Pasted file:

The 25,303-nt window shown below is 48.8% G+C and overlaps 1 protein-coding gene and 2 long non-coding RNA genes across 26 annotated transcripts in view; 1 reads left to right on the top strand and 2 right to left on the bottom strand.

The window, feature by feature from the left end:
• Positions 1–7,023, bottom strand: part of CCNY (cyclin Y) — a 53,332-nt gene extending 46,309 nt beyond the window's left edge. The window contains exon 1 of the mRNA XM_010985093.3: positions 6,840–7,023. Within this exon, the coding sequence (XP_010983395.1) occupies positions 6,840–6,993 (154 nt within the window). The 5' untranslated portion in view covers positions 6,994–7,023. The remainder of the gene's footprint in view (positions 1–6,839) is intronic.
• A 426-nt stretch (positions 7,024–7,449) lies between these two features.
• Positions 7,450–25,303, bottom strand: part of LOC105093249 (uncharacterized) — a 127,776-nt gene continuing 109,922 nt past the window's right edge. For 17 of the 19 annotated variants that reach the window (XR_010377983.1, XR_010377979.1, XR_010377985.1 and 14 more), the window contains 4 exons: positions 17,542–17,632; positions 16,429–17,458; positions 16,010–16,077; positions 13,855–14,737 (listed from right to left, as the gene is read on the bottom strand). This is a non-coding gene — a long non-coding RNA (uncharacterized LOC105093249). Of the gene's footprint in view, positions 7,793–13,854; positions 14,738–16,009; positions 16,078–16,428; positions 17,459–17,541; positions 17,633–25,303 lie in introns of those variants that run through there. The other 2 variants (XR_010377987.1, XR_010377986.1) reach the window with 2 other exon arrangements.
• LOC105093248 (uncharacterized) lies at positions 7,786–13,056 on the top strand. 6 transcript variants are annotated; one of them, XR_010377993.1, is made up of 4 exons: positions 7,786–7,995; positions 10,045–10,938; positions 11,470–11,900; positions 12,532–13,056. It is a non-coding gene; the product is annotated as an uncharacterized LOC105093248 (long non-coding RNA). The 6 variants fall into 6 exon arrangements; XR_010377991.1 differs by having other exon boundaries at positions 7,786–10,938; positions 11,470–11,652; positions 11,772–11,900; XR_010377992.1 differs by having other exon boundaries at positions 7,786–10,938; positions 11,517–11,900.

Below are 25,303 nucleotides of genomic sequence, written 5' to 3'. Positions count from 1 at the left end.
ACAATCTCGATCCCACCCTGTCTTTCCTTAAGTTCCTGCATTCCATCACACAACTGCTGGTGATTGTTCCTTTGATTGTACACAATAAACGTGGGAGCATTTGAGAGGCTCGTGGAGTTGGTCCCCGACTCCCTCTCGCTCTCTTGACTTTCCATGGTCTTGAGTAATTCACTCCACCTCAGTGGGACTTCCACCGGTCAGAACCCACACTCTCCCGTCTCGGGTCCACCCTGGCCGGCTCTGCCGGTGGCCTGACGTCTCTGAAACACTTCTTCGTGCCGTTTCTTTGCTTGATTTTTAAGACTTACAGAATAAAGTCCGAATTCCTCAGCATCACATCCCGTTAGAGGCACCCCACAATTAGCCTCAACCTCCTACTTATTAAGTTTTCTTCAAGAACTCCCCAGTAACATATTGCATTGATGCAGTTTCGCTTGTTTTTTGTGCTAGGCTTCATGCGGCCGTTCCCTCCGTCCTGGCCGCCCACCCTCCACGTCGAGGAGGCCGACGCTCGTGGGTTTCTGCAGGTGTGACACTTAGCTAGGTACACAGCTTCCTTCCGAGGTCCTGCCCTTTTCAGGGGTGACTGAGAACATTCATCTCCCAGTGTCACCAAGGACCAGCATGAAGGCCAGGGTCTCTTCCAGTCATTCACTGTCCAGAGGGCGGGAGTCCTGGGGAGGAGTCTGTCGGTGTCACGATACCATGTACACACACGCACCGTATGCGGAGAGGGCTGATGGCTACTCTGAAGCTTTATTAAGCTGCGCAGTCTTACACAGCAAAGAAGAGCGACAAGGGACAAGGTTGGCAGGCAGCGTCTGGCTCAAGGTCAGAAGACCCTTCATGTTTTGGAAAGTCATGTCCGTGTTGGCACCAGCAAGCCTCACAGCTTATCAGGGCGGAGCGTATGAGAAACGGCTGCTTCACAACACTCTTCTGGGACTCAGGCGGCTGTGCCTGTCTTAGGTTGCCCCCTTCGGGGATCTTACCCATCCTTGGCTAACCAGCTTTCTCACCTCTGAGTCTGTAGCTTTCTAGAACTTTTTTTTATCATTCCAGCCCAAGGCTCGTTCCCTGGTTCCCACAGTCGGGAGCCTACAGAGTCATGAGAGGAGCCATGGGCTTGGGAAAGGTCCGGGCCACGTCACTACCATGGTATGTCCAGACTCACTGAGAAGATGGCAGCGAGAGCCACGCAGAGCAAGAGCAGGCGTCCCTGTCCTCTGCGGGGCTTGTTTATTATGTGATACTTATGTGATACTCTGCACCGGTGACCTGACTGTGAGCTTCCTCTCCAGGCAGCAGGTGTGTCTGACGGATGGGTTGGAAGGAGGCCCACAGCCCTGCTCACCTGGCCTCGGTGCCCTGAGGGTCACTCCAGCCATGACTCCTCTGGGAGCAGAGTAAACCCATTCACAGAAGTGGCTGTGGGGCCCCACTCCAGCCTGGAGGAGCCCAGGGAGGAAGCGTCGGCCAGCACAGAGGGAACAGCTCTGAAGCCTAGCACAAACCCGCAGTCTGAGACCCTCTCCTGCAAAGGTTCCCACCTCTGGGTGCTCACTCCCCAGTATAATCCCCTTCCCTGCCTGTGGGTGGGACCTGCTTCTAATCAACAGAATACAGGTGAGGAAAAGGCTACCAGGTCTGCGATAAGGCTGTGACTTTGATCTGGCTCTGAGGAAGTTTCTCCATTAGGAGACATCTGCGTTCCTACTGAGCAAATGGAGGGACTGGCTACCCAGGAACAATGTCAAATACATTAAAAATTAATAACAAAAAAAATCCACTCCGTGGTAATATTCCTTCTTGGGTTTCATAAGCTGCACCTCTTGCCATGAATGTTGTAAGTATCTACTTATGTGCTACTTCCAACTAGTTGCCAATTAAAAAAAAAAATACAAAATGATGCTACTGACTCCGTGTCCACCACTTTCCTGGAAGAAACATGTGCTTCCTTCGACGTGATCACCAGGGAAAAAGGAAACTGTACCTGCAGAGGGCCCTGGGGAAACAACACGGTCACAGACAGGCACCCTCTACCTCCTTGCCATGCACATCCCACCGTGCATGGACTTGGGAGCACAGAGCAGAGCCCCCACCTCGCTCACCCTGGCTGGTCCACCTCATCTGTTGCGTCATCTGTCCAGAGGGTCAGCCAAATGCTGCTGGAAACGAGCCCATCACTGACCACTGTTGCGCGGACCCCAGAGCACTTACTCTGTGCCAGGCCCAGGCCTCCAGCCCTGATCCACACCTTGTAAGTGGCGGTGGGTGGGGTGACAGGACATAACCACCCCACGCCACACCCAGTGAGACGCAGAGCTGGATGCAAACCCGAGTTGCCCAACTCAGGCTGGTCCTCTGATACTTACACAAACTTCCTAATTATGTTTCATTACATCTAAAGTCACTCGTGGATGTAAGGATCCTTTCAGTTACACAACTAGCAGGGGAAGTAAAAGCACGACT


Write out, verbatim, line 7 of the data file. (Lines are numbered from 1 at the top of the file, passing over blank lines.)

Below are 25,303 nucleotides of genomic sequence, written 5' to 3'. Positions count from 1 at the left end.